Oh, and another super-quick review from the weekend, "If It Bleeds" by Stephen King:
This is really a sequel to King's "The Outsider" padded out with three other Twilight-Zone-ish stories. Recommended if you've already read that one -- but there are better choices for collections of King stories/novellas if you haven't.
I really enjoyed "Life is Strange" and "Firewatch", and have been pleased to find a few other 3D adventure games that emphasize storytelling and choice.
"State of Mind" by Daedalic also adopts the 3D adventure formula. It does a good job with the storytelling part, while offering fewer meaningful choices. It's a beautifully rendered world to explore, though, and if you find it in the virtual bargain bin, I don't think you're likely to regret the purchase. Full review:
"This Life" is an interesting 2019 book by Martin Hägglund which argues that
- our lives are meaningful _because_ they end, and common religious notions of eternal life are indistinguishable from death;
- if we are committed to life on Earth, we should reject capitalism and embrace democratic socialism.
While I agree with both points in principle, I found the book at times unimaginative, and the re-framing of humanism in religious terms problematic. My review:
Super Hexagon (by the guy who made VVVVVV) is just an extraordinary, beautifully designed game -- normally I'm not into twitchy games, but this one gives you a good feeling of constant progression while being quite challenging.
Also very nice for short bursts of gameplay here and there. Highly recommended, unless fast, strobing color patterns cause you problems.
Happy International Workers' Day!
We whine about 8-hour workdays being long but we got it down to 8 hours 5 days a week literally through the blood and deaths of protesting workers demanding their freedoms while the police shot at them. Capitalism kills; your VC buddies and billionaire idols don't give a shit if you live or die.
ST: Picard Season 1 thoughts (finale spoilers)
Lovely show overall, some very emotional moments. True to Star Trek TNG's morality. Could have done w/o the Pixar-style grief-and-resurrection at the end.
We had theorized that they might tie the evil-AI-from-the-dark-portal back to the Borg origin story. Instead these things looked like Matrix Sentinels. Hope they get an interesting backstory of their own and aren't just throwaway baddies.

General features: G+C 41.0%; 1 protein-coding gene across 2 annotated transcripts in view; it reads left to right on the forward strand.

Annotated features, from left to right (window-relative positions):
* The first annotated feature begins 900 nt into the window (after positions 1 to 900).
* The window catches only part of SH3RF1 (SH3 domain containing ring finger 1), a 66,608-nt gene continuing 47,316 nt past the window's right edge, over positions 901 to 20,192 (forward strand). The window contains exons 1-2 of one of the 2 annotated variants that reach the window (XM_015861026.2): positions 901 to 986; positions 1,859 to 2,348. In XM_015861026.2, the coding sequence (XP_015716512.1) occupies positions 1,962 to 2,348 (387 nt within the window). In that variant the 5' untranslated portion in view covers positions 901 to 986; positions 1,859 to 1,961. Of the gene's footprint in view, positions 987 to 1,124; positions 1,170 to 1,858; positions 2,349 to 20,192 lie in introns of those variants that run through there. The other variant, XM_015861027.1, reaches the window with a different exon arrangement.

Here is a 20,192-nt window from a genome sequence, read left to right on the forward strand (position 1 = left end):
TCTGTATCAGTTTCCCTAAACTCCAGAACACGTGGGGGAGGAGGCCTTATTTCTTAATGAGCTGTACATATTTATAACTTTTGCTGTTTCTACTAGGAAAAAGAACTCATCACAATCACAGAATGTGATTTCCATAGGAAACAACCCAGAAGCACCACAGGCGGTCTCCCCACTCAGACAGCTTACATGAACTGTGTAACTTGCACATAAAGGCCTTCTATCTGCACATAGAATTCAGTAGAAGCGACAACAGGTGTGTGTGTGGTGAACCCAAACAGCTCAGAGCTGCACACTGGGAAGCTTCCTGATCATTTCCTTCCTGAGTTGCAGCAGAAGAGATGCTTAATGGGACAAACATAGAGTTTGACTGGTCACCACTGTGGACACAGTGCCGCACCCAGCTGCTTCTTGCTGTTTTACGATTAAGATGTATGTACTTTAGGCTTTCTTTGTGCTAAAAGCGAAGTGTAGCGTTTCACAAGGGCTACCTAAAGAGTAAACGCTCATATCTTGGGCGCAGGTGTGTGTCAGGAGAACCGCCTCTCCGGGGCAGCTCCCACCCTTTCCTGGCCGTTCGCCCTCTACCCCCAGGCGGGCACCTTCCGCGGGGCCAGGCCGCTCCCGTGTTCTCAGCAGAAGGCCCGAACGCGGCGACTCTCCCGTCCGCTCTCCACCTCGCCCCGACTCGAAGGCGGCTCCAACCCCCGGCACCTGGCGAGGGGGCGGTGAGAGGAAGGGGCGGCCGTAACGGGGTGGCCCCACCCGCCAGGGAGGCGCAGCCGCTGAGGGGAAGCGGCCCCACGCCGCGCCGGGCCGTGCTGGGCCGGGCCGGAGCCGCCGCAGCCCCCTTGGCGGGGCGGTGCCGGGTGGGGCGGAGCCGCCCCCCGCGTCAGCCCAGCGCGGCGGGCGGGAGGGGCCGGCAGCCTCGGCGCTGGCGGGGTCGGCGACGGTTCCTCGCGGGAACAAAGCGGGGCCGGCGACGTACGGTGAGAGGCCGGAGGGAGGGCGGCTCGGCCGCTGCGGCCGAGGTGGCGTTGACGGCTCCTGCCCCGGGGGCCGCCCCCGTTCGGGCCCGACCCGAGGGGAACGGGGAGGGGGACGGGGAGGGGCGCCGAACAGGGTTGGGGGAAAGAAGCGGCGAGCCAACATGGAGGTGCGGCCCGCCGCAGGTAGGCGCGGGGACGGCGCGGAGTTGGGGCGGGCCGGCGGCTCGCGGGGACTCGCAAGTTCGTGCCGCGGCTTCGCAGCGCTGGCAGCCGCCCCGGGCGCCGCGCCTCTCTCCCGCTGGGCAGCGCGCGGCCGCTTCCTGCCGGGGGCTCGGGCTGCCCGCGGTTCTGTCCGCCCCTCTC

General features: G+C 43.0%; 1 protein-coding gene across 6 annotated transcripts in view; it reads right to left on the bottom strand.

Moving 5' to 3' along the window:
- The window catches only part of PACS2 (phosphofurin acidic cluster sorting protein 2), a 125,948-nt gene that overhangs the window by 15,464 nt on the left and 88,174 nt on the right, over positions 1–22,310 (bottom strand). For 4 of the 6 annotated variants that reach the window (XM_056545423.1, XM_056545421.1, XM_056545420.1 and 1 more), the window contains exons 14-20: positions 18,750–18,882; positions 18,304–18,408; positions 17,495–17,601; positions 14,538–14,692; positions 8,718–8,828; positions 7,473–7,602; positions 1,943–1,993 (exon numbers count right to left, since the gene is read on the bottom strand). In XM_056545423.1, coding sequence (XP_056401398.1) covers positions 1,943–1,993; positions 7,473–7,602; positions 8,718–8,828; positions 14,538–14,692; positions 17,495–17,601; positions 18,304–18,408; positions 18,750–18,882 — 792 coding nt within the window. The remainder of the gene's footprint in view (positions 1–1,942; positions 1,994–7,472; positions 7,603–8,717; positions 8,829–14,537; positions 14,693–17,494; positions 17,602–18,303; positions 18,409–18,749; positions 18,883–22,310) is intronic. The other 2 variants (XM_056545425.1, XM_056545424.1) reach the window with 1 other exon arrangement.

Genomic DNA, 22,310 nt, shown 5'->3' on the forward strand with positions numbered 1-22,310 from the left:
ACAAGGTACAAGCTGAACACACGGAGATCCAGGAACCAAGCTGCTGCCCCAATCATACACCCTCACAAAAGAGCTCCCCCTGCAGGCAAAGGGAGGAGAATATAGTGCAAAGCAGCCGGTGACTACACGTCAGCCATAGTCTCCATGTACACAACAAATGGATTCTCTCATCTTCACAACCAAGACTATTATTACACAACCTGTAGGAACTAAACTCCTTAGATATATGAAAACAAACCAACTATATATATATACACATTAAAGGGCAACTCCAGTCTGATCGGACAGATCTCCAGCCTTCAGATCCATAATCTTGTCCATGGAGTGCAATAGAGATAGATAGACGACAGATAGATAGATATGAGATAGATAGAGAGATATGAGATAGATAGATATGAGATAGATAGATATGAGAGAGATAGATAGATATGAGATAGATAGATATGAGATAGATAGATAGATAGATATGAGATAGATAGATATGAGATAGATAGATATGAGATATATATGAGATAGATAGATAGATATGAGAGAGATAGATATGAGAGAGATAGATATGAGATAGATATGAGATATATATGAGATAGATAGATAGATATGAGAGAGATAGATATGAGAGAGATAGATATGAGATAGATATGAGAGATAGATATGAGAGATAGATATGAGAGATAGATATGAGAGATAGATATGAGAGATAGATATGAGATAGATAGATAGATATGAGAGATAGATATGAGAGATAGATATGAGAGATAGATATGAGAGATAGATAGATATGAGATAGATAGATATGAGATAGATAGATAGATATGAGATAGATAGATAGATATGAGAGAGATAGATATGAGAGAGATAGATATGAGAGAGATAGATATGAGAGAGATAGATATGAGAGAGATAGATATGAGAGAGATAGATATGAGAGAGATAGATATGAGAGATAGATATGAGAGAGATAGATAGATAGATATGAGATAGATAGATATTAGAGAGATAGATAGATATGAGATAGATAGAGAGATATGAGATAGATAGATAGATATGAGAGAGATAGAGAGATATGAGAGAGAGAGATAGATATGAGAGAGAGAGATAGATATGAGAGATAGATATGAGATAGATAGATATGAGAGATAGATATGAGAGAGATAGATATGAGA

I'm only 55 years late to this party, but here's my review of Frank Herbert's original Dune (1965):
In short, if you're like me and have put this one off so far, and if you can allow yourself the luxury of escapism, I highly encourage you to add it to your reading list.
Looks like Google is determined to make maintaining open source extensions for Chrome/Chromium an utterly demoralizing experience.
Updates to extensions that have been published for years being rejected for critical bugfixes with robo-rejection emails, no way to reach a human. One forum, not really advertised anywhere, is getting flooded with developer requests:
The only times I've seen Bloomberg ads have been in public places. I'm grateful I can prevent people like him from hijacking my attention, no matter how much of his $60B he spends on blanketing the airwaves.
Especially recommend uBlock Origin, which does an amazing job preventing garbage from coming through the pipes of the Internet, and is fully open source:
Getting ever closer to Qubesy goodness for SecureDrop:
I like Liz Warren. I'm also honestly baffled by her take on capitalism.
She goes after Bloomberg with exactly the right energy. She also endorses a profit-driven system that unavoidably produces people like him, and power like his.
It's a weird mixed message. It says to me: "I love a toxic economic system as long as we pay _some_ attention to its most toxic outcomes."
If we want a less toxic culture, we need a less toxic economic system that's based on a different set of values.
Finally finished Dune over the weekend (just the first one for now). Duly impressed by how well it still holds up in 2020 compared with other sci-fi classics from the 1950s or 1960s. Breathtakingly imaginative.
I look forward to reading at least the next one or two books to get to know this world Herbert created a little bit better.
If you're using Keybase, you may have gotten a bunch of Stellar cryptocurrency that you have no use for. If so, please consider giving it to a charity that supports Stellar -- it is worth real money (near $20 last time I checked) and an easy way to do a little bit of good.
My employer, Freedom of the Press Foundation, supports Stellar ( https://freedom.press/donate/cryptocurrency/ ) but so do Internet Archive and others.
regarding the new resident of 10 downing street
Well did you hear, there's a natural order
Those most deserving will end up with the most
That the cream cannot help but always rise up to the top
Well I say, "Shit floats"
If you thought things had changed
Friend, you'd better think again
Bluntly put, in the fewest of words:
Cunts are still running the world
-- Jarvis Cocker
Principal Project Manager, https://freedom.press
https://lib.reviews and other free/open projects.
Opinions my own :-)
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